Doppler Shift Advanced

Derive an equation to calculate the frequency of an oncoming sound source and a receding sound source. Also, calculate the Doppler shift that results from a moving observer and a stationary sound source. The source velocity, sound velocity, observer velocity, and sound frequency can all be manipulated. 5 Minute Preview

9P.2.3.2: : Electrons respond to electric fields and voltages by moving through electrical circuits and this motion generates magnetic fields.

9P.2.3.2.2: : Explain and calculate the relationship of current, voltage, resistance and power in series and parallel circuits.

Circuit Builder

Create circuits using batteries, light bulbs, switches, fuses, and a variety of materials. Examine series and parallel circuits, conductors and insulators, and the effects of battery voltage. Thousands of different circuits can be built with this Gizmo. 5 Minute Preview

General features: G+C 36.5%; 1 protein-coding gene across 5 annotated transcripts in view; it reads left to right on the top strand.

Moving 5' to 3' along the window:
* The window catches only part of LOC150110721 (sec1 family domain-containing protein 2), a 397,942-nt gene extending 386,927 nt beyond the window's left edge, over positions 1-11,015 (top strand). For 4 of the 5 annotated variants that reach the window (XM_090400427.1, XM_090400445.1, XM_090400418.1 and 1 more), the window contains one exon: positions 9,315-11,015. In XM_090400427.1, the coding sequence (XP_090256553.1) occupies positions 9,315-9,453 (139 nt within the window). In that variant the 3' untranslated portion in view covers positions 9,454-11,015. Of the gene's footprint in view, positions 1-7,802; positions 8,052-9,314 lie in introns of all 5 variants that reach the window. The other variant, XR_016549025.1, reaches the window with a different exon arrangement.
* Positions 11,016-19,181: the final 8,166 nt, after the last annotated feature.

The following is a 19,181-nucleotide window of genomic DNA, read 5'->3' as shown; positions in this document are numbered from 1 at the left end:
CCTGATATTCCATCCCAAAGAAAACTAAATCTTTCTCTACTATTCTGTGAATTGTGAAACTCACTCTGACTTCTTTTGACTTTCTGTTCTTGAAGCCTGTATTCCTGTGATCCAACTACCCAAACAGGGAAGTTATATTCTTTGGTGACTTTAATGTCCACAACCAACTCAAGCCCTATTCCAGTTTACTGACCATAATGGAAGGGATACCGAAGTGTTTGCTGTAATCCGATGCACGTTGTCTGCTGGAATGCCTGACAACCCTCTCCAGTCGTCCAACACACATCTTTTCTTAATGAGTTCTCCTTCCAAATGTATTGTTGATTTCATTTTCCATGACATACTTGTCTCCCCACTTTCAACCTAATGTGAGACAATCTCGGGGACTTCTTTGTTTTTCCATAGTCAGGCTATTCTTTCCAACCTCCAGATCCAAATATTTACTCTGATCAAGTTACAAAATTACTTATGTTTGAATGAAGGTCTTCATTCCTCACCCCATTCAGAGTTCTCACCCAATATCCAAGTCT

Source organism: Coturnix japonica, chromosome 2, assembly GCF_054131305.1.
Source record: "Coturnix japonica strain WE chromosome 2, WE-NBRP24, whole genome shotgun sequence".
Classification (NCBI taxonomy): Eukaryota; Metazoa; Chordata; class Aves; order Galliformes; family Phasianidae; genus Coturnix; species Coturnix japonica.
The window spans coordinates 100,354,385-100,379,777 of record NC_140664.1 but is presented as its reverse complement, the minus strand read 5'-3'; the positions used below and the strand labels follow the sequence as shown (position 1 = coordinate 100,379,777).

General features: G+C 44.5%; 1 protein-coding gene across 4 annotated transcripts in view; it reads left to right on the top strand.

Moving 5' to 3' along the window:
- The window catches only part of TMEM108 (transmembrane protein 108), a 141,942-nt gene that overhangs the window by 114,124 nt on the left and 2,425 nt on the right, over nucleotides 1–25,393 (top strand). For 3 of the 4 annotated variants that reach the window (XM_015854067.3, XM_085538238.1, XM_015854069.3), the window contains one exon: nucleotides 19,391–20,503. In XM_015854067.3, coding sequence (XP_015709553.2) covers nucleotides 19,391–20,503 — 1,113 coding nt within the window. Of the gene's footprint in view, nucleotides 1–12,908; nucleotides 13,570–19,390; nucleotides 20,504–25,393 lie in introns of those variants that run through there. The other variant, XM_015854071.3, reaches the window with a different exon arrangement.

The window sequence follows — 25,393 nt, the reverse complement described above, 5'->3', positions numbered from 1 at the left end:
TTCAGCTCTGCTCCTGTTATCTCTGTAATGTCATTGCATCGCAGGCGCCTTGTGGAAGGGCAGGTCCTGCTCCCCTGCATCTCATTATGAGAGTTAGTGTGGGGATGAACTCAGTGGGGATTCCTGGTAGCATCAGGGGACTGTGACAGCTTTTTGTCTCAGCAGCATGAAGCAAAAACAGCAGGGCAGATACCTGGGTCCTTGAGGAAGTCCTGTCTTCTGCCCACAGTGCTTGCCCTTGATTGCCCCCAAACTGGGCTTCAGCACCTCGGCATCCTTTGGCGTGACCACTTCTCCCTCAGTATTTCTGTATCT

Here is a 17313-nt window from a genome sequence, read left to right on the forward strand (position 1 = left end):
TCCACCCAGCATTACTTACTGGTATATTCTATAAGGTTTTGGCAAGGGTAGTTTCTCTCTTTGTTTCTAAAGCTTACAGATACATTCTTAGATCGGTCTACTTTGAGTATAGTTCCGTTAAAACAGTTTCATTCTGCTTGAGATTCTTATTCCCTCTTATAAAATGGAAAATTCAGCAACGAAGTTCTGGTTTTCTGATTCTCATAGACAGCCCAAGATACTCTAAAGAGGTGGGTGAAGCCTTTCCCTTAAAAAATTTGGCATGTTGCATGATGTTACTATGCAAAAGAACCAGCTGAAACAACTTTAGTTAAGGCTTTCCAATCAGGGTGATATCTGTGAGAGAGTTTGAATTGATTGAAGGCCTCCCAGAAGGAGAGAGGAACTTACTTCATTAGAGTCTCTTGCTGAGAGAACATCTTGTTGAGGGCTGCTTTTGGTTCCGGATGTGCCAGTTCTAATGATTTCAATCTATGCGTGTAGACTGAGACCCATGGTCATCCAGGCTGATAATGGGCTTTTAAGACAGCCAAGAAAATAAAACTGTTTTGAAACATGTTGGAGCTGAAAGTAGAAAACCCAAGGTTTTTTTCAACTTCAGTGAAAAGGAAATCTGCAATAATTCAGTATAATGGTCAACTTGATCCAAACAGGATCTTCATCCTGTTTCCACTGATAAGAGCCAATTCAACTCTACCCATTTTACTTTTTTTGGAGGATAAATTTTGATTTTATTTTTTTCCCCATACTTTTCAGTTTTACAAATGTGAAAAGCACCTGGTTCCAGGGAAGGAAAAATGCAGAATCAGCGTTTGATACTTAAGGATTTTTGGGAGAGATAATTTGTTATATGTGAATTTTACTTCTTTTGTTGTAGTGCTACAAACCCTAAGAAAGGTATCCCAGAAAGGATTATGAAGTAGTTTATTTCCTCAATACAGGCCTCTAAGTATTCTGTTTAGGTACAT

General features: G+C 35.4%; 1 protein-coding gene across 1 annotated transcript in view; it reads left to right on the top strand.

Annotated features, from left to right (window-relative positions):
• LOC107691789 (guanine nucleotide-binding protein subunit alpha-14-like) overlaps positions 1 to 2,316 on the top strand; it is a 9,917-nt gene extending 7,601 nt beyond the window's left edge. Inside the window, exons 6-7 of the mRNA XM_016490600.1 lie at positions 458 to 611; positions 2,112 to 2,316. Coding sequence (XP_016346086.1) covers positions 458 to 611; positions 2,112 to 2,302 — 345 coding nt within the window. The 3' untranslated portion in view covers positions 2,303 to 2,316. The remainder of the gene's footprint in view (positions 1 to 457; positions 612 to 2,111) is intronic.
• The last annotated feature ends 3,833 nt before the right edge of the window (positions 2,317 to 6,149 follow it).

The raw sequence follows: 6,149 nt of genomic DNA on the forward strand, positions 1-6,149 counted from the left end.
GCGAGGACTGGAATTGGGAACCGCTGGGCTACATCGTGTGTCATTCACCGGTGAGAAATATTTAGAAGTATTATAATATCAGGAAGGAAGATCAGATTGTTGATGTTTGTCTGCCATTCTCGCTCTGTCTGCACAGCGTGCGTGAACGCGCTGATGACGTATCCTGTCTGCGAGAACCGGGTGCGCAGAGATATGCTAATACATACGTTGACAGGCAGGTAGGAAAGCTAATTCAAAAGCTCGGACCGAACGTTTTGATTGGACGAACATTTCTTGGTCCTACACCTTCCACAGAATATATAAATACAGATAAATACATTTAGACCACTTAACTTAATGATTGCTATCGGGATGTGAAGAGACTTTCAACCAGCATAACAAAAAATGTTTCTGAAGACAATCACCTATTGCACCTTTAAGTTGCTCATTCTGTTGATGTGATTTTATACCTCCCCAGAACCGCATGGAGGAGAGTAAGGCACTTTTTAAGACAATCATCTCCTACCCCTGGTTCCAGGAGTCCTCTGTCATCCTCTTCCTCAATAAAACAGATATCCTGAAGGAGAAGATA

9P.2.3.2.3: : Describe how moving electric charges produce magnetic forces and moving magnets produce electric forces.

Electromagnetic Induction

Explore how a changing magnetic field can induce an electric current. A magnet can be moved up or down at a constant velocity below a loop of wire, or the loop of wire may be dragged in any direction or rotated. The magnetic and electric fields can be displayed, as well as the magnetic flux and the current in the wire. 5 Minute Preview

Magnetic Induction

Measure the strength and direction of the magnetic field at different locations in a laboratory. Compare the strength of the induced magnetic field to Earth's magnetic field. The direction and magnitude of the inducting current can be adjusted. 5 Minute Preview

9P.2.3.2.4: : Use the interplay of electric and magnetic forces to explain how motors, generators, and transformers work.

Electromagnetic Induction